During menopause a woman’s body gradually produces less of the hormones estrogen and progesterone. Menopause is a normal change in a woman’s life and, in most cases, occurs between the ages of 45 and 55. However, in some women menopause starts at a younger age. Some of the reasons are associated with medical treatments such as surgery to remove the ovaries, family history (genes), or cancer treatments such as chemotherapy or radiation to the pelvic area.
Some women may not have any of the symptoms associated with menopause at all. Other women may suffer significantly from symptoms like hot flashes (waves of warm spells in the face, neck, or chest), night sweats or sleeping problems, vaginal dryness and thinning of bones, which may lead to loss of height and bone fractures.
Common Menopausal Symptoms
Hair Loss/ Brittle Nails/ Itchy Skin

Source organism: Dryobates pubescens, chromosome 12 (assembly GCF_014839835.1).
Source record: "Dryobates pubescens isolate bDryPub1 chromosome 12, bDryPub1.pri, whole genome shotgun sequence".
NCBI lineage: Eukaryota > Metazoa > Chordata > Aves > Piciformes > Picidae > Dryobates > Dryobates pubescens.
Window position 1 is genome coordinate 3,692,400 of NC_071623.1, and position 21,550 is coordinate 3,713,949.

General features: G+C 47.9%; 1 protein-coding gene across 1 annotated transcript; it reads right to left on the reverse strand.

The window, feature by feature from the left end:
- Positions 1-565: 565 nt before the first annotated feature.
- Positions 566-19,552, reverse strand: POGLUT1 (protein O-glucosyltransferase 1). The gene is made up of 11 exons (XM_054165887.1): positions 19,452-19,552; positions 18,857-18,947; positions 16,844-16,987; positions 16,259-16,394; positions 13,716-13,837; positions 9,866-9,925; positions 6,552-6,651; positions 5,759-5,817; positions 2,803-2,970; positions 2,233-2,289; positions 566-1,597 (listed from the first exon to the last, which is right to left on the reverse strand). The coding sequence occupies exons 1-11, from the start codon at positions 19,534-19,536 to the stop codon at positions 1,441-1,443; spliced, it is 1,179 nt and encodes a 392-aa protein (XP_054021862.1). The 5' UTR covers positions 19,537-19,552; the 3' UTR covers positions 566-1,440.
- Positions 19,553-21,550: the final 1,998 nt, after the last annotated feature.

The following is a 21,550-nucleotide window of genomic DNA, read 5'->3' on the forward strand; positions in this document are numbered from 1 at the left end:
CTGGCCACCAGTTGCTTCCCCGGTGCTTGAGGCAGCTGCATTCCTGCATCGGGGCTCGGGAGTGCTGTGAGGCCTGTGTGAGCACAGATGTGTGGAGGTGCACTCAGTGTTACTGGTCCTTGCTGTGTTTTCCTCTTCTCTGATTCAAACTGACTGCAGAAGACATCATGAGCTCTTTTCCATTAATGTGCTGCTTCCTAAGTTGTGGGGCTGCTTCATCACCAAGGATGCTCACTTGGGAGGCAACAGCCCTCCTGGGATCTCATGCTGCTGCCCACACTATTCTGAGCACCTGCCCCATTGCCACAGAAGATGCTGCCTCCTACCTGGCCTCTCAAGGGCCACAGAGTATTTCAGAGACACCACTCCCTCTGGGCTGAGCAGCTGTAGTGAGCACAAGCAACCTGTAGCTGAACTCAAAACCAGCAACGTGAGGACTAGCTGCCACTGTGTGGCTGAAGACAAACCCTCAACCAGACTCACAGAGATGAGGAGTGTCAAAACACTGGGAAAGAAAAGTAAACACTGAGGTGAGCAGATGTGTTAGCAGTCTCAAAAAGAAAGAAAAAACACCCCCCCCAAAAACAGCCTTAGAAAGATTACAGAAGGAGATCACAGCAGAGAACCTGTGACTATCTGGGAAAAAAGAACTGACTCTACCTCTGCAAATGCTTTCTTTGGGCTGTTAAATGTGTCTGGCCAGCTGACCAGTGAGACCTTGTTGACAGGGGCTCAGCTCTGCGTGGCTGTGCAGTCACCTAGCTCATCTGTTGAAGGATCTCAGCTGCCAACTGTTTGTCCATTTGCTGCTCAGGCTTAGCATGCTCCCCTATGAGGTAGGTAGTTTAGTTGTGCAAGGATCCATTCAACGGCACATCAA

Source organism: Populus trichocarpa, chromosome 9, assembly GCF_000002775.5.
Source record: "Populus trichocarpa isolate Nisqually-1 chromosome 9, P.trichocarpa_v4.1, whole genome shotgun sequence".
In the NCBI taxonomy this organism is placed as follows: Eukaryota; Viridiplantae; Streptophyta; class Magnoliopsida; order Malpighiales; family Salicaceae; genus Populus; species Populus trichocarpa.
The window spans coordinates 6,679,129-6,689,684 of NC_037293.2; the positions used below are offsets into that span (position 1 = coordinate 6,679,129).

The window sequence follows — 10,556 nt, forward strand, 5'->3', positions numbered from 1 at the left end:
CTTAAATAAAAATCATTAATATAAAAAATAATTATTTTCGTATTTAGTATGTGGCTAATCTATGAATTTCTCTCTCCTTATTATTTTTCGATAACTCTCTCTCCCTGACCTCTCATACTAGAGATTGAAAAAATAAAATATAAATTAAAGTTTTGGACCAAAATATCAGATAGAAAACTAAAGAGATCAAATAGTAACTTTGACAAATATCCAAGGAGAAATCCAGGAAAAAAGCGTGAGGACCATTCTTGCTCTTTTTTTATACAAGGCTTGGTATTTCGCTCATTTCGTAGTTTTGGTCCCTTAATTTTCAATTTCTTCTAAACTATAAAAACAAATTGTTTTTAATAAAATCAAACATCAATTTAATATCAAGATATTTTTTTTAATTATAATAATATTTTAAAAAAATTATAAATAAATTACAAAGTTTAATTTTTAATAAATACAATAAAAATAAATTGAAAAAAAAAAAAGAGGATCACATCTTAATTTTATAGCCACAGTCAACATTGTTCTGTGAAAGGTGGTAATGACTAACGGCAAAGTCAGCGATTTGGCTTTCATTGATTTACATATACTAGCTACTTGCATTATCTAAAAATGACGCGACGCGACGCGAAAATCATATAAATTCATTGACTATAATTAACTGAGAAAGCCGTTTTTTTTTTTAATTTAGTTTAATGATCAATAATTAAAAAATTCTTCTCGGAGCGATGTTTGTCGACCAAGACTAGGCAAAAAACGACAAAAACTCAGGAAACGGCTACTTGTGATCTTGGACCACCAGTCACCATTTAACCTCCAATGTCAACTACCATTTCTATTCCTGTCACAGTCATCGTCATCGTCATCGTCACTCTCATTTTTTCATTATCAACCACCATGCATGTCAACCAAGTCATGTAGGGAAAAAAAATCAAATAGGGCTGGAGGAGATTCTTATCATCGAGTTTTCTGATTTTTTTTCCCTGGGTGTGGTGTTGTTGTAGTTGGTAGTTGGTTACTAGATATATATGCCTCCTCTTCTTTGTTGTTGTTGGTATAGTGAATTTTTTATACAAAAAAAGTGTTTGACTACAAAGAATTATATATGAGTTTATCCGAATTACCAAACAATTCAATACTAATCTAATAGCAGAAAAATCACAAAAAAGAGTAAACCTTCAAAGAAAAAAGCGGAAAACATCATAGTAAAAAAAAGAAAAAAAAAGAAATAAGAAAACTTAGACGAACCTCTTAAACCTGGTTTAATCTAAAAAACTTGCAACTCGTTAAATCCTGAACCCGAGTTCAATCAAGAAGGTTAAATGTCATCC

Vaginal Dryness/ Incontinence
Night Sweats/ Sleep Disorders/ Fatigue
Weight Gain/ Bloating/ Digestive Problems
Difficult Concentrating/ Memory Lapses/ Dizziness/ Irritability
Mood Swings/ Depression/ Panic Disorder
Like all medicines, hormone therapy has risks and benefits. If a woman decides to use hormones, she should use the lowest effective dose. For treatment of menopausal symptoms, a health care provider should be consulted to discuss treatment options.
HRT is a system of medical treatment for menopausal (peri- and postmenopausal) women. It is a treatment that may prevent discomfort caused by diminished circulating estrogen and progesterone hormones. In case of surgically or prematurely induced menopause, HRT may prolong life and reduce incidence of dementia. The main types of hormones involved are estrogens, progesterone or progestins and, less commonly, testosterone.
Benefits from using hormones to treat menopause
What are the risks of using hormones?
For some women, hormone therapy may increase the chances of blood clots, heart attacks, strokes, breast cancer and gall bladder disease.
Estrogen increases the chance of developing endometrial cancer (cancer of the uterine lining). Adding progestin to the estrogen regiment lowers this risk.